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MP in plan to cap loan rates

By Jackson Okoth | July 14th 2015

There have been concerns that local interest rates, which determine the cost of accessing credit, are at overly high levels compared to global banking markets.

This has left bank customers in Kenya with existing loan facilities, debit or credit cards, or mortgages burdened with huge repayments. The situation is set to get worse as commercial banks adjust their base rates upwards to reflect the recent increase in the Central Bank Rate (CBR)— the price at which the Central Bank of Kenya (CBK) lends to other commercial banks.

At its recent monetary policy meeting, CBK increased the CBR from 10 per cent to 11.5 per cent, with the Kenya Banks’ Reference Rate (KBRR) revised to 9.87 per cent from 8.54 per cent.

Grave concern

The increase in the cost of loans is expected to impact negatively on the whole spectrum of the economy, from household incomes to private sector credit.

To address this, Sirisia MP John Waluke is sponsoring the CBK (Amendment) Bill, 2015.

“It is a grave concern that today, Kenya’s interest rates, which range from 12-24 per cent, are the highest in the East African region. This is compared to rates in Japan, UK, China and the US, which while liberalised, do not average more than 5 per cent,” he said.

The main objective of the Bill, he said, is to harmonise the cost of lending and borrowing in the banking sector to ensure interest rates reflect market conditions.

“The intention is to make the CBR the benchmark rate for interest rates prevailing in the financial industry. The imposition of this requirement means that the spread on interest rates may not exceed 5 per cent of the published CBR,” the MP said in a memorandum.

“The CBK is to ensure that banking and other financial institutions adhere to this provision.”

The Bill proposes to put a limit on premiums charged above the CBR. The current law requires CBK to publish and publicise the lowest rate of interest it charges on loans to banks and microfinance institutions (which is the CBR).

“Many Kenyans have suffered enormous and irreparable damage when banks have auctioned, closed their businesses, and caused them irreversible psychological and mental anguish,” said Maj (Rtd) Waluke.

Financial inclusion

However, banks view the attempt to curb interest rates as a drawback on financial inclusion.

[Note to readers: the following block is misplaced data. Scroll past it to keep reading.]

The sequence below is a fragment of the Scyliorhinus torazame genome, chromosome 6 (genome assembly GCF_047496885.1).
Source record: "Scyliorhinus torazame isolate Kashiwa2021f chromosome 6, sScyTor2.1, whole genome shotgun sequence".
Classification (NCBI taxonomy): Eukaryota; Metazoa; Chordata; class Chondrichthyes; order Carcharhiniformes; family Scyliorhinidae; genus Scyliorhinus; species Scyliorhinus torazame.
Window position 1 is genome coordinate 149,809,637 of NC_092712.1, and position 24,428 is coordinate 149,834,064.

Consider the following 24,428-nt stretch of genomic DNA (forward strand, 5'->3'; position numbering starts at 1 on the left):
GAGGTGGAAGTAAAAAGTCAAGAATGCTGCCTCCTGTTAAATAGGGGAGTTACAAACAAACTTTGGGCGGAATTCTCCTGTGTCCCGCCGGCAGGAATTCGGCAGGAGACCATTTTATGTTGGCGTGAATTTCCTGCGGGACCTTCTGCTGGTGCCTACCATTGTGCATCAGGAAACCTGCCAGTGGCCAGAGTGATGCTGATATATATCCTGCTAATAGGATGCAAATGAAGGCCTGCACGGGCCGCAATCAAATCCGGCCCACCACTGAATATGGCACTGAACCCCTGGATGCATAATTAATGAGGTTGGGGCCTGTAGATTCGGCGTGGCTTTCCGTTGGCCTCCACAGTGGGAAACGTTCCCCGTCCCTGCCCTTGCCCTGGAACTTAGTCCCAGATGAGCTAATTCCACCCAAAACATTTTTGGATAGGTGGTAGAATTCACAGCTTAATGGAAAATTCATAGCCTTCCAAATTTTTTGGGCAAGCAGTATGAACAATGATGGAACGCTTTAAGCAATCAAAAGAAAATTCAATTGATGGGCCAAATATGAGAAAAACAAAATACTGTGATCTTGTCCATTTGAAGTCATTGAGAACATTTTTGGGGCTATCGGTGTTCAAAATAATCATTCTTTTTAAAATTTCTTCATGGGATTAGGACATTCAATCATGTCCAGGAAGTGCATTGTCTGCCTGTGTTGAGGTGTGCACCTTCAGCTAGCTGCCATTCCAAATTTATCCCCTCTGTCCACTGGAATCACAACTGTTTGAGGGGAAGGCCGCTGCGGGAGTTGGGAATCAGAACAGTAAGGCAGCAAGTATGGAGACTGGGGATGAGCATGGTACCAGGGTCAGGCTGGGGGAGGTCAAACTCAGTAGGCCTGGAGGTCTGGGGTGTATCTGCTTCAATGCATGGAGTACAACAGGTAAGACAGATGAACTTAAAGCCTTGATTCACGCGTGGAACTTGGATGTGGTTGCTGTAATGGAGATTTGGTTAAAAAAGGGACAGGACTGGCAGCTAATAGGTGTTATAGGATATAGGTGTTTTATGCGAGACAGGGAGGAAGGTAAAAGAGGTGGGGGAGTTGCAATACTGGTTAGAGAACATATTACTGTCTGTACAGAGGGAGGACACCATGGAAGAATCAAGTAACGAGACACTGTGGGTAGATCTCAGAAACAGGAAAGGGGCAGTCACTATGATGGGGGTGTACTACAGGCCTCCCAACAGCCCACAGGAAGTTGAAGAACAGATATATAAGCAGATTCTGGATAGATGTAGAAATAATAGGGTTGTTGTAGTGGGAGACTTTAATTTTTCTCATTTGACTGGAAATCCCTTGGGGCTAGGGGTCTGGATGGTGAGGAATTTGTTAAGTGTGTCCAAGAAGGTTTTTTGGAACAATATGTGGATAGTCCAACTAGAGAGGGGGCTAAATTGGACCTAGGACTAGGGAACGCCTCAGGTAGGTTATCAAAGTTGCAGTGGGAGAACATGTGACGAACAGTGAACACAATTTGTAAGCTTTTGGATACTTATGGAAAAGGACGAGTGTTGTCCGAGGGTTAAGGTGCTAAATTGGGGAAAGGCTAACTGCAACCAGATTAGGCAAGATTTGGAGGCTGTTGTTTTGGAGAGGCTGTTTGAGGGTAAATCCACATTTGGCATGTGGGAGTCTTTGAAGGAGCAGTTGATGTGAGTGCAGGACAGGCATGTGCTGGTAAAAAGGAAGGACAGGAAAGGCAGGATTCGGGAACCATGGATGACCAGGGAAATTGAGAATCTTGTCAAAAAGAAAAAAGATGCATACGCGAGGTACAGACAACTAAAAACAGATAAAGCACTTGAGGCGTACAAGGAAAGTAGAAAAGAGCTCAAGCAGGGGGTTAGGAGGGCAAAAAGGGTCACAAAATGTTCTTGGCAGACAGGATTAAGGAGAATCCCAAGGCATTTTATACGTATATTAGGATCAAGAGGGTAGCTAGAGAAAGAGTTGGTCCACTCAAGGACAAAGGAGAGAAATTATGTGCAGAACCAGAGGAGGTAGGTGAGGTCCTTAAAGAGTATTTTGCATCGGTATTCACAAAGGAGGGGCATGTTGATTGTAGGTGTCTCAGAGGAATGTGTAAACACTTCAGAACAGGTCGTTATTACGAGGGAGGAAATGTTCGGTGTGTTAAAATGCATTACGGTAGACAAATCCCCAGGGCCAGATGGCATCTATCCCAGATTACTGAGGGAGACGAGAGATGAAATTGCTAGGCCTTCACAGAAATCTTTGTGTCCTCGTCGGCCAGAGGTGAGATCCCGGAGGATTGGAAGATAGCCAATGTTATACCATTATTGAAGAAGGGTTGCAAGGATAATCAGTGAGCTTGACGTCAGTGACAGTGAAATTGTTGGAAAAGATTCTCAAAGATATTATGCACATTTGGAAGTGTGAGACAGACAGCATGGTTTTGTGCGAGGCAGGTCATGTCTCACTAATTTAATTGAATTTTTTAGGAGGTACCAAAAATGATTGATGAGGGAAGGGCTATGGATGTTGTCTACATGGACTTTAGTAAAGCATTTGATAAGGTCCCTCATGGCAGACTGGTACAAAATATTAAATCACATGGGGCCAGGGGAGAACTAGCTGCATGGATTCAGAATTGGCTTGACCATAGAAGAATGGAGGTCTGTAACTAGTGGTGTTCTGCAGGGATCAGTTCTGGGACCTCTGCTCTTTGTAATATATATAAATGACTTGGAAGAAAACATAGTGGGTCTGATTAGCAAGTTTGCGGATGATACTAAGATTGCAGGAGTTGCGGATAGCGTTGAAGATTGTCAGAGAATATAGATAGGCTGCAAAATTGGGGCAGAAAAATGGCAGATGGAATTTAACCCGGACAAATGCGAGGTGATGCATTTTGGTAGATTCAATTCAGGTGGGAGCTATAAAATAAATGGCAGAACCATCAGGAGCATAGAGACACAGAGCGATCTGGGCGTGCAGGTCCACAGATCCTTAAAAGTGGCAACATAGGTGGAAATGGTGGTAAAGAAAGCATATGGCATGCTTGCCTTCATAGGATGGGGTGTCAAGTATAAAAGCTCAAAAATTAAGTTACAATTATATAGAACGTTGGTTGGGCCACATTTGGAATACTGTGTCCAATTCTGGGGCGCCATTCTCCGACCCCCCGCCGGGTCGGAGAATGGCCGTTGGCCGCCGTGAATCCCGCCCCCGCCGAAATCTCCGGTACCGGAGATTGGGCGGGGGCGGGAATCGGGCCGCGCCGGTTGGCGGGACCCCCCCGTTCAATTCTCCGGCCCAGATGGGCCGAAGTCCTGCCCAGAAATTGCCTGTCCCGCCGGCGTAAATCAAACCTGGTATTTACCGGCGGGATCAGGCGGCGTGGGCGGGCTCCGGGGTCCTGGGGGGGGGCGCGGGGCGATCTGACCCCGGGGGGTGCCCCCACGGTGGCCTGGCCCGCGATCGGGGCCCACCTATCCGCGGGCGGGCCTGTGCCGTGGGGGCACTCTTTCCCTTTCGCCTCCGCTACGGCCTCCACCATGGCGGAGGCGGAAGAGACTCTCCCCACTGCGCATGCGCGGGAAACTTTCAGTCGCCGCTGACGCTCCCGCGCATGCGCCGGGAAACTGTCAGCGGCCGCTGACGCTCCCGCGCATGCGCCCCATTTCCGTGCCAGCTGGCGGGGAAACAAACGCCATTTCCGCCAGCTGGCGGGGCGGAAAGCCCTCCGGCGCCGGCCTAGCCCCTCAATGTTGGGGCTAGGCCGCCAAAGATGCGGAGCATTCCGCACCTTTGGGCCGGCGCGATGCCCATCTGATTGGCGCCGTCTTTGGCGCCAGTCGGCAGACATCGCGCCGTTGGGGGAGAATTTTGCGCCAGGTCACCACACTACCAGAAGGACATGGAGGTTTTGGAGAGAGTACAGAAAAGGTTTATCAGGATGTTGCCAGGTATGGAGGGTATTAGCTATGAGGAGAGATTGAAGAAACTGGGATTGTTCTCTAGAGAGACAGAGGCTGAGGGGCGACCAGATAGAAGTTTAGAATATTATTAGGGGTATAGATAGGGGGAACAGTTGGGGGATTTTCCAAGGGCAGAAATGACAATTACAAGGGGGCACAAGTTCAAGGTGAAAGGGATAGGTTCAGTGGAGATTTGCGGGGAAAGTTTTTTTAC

“When the CBR is increased as monetary authorities deal with inflationary pressures in the economy, this sends a signal for banks to also adjust upwards their lending rates,” said Habil Olaka, the CEO of the Kenya Bankers Association (KBA).

“Thus, borrowers with loan facilities that have a floating rate will have their loan repayments adjusted upwards. Then there are those banks that have increased the loan repayment period to accommodate the increase in the KBRR.”

Customers have already begun receiving messages on pending revisions to their loan repayments after the latest interest rate hike.

“Dear customer, as a result of the KBRR increase, effective August 8, your loan repayment period will increase”, read a text message from one of the leading commercial banks to a customer servicing an unsecured loan facility.

KBA warns that an attempt to legislate the amount of interest rate a bank can charge for any loan facility could be counterproductive.

“What will happen is that banks will engage in credit rationing and avoid high-risk borrowers who cannot be accommodated within the risk margin that is being placed on the bank,” said Mr Olaka.

“On the list of some of the high-risk products that banks might end up discontinuing is the unsecured loan, which is usually pegged on a salary and not any collateral. We would have reversed all the gains we have made in providing credit to those without collateral.”

Banks, he added, would be forced to only deal with customers who fall within the 5 per cent risk premium proposed by the amendment to the CBK Act.

“I do not think the proposal to curb interest rates charged by banks is the best way forward. A uniform cap on lending rates would not work, considering that lenders face different costs of risks as well as different costs of funding,” said Faith Waitherero, an analyst at Standard Investment Bank (SIB).

“Such a situation would benefit the large banks, which have economies of scale and hence cheaper cost of funds, but would hurt the small banks and microfinances that rely on expensive deposits for funding.”

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